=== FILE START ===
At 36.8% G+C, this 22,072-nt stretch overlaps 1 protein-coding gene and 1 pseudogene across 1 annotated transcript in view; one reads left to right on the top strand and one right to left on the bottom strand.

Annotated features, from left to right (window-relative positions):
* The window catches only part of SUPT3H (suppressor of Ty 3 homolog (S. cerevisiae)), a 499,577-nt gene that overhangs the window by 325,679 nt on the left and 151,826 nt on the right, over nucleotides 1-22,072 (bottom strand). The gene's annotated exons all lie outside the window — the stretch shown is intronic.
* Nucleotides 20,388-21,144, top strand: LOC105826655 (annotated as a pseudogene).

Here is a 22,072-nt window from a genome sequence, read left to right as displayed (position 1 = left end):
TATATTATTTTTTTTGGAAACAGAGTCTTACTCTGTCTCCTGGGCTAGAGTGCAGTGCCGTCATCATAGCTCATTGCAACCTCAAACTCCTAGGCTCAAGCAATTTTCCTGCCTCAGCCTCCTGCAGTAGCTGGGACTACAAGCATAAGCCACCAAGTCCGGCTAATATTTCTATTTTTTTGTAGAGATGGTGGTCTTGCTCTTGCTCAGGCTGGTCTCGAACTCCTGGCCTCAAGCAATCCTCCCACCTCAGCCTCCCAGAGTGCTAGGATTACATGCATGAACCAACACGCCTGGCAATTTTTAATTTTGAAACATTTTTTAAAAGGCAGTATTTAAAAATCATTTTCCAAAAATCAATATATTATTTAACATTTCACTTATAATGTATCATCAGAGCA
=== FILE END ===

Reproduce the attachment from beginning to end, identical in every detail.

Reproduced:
At 36.8% G+C, this 22,072-nt stretch overlaps 1 protein-coding gene and 1 pseudogene across 1 annotated transcript in view; one reads left to right on the top strand and one right to left on the bottom strand.

Annotated features, from left to right (window-relative positions):
* The window catches only part of SUPT3H (suppressor of Ty 3 homolog (S. cerevisiae)), a 499,577-nt gene that overhangs the window by 325,679 nt on the left and 151,826 nt on the right, over nucleotides 1-22,072 (bottom strand). The gene's annotated exons all lie outside the window — the stretch shown is intronic.
* Nucleotides 20,388-21,144, top strand: LOC105826655 (annotated as a pseudogene).

Here is a 22,072-nt window from a genome sequence, read left to right as displayed (position 1 = left end):
TATATTATTTTTTTTGGAAACAGAGTCTTACTCTGTCTCCTGGGCTAGAGTGCAGTGCCGTCATCATAGCTCATTGCAACCTCAAACTCCTAGGCTCAAGCAATTTTCCTGCCTCAGCCTCCTGCAGTAGCTGGGACTACAAGCATAAGCCACCAAGTCCGGCTAATATTTCTATTTTTTTGTAGAGATGGTGGTCTTGCTCTTGCTCAGGCTGGTCTCGAACTCCTGGCCTCAAGCAATCCTCCCACCTCAGCCTCCCAGAGTGCTAGGATTACATGCATGAACCAACACGCCTGGCAATTTTTAATTTTGAAACATTTTTTAAAAGGCAGTATTTAAAAATCATTTTCCAAAAATCAATATATTATTTAACATTTCACTTATAATGTATCATCAGAGCA